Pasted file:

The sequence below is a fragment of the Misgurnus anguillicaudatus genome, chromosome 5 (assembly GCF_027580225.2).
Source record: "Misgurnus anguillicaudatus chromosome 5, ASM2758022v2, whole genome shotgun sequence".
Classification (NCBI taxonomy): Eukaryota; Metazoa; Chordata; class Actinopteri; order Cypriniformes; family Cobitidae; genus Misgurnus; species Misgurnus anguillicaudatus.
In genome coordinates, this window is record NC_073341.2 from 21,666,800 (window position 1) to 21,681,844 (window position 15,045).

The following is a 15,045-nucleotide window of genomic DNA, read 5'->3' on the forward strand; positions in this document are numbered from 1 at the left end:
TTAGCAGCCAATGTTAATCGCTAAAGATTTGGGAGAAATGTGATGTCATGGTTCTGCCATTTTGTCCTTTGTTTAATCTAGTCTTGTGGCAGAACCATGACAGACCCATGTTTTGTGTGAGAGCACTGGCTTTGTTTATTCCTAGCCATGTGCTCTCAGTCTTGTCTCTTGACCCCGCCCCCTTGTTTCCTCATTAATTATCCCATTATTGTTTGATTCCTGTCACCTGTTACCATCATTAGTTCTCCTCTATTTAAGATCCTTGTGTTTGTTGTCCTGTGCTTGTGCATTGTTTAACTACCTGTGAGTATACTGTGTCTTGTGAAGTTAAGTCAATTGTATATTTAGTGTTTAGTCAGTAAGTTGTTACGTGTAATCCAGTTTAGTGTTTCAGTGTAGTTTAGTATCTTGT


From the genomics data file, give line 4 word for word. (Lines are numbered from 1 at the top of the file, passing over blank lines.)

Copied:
In genome coordinates, this window is record NC_073341.2 from 21,666,800 (window position 1) to 21,681,844 (window position 15,045).